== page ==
This is a talk held during the regular colloquium series (usually Tuesdays at 4pm).
Recent observations of binary black hole and binary neutron star mergers have ignited interest in the formation and evolution of compact-object binary systems.
There is currently a tension between various measurements of the expansion rate of the universe. I will give a recap of this issue, and talk about how we use the Cosmic Microwave Background, our most distant observation, to infer the local expansion rate of space.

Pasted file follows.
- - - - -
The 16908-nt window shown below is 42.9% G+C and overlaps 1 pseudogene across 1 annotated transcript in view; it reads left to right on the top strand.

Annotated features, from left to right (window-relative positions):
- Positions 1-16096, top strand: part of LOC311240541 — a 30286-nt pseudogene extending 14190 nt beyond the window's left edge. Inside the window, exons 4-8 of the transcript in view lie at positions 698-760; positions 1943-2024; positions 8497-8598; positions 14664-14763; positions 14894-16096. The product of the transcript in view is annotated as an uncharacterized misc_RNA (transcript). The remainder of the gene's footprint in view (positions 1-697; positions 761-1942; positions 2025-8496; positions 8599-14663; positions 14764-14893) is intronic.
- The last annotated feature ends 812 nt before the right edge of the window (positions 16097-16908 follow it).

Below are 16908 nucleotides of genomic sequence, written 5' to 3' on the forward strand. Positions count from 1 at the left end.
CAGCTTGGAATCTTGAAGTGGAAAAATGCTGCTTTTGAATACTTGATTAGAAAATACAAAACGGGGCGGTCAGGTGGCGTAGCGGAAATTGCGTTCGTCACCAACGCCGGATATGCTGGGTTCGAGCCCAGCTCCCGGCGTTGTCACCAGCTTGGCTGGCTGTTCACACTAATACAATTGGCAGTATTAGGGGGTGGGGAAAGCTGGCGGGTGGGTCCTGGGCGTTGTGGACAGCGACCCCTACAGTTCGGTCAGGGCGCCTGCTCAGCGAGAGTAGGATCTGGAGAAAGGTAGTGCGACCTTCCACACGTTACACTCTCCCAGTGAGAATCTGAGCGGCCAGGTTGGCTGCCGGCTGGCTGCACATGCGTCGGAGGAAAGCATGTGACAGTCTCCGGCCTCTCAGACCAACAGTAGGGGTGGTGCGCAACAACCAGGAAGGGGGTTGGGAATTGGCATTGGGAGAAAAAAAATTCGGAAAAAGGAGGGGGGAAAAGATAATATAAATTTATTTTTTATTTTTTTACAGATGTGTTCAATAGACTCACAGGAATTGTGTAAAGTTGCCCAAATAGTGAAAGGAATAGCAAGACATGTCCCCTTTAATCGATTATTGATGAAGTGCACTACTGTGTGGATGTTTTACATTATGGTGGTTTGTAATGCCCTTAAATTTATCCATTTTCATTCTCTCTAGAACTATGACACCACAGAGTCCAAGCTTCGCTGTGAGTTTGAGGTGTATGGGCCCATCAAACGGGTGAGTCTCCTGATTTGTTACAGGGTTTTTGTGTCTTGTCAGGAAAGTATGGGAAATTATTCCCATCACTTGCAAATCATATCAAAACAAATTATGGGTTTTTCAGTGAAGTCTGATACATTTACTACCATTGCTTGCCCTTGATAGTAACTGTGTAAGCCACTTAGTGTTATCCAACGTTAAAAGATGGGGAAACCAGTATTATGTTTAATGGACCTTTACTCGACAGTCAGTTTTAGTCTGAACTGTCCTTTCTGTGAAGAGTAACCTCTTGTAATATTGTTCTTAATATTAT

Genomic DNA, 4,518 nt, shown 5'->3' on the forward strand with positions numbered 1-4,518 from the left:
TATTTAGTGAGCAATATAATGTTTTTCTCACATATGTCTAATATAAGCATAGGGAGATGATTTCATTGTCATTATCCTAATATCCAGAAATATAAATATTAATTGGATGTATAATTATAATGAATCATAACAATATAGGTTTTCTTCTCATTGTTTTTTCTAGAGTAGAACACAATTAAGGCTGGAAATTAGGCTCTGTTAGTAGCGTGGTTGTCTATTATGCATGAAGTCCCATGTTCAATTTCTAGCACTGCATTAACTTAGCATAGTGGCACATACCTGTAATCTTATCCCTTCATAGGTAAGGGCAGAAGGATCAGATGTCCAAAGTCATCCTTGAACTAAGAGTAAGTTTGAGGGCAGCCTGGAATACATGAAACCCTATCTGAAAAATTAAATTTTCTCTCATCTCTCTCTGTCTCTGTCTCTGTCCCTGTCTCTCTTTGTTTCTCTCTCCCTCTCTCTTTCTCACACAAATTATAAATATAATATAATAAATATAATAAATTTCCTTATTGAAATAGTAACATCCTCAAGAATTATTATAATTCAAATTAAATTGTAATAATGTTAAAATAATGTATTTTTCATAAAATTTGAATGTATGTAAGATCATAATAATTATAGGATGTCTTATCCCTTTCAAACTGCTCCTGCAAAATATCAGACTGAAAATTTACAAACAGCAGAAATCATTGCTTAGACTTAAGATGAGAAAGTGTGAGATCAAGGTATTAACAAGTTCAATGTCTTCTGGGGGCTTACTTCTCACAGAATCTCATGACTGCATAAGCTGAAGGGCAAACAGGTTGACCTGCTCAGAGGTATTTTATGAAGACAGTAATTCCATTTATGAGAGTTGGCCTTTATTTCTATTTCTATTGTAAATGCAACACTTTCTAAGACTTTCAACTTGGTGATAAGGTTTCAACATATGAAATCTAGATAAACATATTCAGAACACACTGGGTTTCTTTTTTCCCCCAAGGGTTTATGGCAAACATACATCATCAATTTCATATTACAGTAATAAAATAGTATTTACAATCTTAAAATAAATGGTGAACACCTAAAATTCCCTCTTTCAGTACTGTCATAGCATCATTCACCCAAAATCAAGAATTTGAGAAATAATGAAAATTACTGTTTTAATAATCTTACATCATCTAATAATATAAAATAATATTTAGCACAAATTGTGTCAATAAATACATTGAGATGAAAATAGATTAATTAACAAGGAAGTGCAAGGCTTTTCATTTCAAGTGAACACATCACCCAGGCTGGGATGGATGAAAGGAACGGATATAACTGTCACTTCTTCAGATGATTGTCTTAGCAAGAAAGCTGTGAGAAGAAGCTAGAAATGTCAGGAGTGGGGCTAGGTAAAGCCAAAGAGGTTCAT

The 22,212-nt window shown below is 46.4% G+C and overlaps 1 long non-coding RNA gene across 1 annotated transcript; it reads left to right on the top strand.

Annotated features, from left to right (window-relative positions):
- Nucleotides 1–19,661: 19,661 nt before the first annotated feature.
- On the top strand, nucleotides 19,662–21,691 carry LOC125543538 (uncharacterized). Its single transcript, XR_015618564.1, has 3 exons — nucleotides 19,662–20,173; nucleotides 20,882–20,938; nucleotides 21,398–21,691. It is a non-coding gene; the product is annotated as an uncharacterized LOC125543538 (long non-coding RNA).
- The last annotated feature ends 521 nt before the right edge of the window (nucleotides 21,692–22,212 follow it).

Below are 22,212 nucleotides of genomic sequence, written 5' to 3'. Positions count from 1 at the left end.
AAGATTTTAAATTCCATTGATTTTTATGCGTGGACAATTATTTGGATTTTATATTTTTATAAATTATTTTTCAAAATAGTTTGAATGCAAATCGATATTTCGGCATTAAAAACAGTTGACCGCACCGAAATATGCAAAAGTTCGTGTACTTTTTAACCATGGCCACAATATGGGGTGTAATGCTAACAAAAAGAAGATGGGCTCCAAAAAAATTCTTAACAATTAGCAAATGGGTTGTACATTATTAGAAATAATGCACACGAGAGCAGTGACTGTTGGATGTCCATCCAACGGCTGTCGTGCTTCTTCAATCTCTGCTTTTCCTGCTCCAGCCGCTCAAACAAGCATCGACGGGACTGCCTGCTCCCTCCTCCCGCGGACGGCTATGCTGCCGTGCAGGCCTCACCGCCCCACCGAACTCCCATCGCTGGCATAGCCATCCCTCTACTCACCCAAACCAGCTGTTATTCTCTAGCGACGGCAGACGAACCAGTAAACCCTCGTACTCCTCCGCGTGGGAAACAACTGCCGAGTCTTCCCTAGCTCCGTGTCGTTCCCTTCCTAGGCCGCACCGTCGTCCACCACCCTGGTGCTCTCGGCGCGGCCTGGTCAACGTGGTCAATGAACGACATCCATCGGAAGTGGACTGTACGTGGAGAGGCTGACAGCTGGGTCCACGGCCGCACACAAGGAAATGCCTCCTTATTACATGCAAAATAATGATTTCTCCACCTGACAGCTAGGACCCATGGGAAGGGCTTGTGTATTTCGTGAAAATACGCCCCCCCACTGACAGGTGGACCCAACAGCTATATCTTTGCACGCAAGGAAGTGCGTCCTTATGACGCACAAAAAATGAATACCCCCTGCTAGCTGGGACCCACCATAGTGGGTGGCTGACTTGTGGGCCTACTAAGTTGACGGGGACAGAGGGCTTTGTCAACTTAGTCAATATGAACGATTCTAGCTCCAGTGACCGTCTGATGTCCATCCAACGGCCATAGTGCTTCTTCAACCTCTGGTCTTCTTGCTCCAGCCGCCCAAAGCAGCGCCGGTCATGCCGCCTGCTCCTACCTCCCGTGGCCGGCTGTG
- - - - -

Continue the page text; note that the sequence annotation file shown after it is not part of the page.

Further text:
In the past few years, a tension has emerged between the current expansion rate of the universe (H0) and the value predicted by early universe probes under the assumption of a standard LCDM cosmology.
Being complex systems containing vast amounts of gas, dust, and stars, galaxies allow us to study the Universe in great detail. It is inside these systems that stars form, and transform the simplest of elements, hydrogen, into heavy elements essential for life as we know it.
The existence of extragalactic fast radio bursts (FRBs) of sub-millisecond durations, originating at cosmologically significant distances, has been established.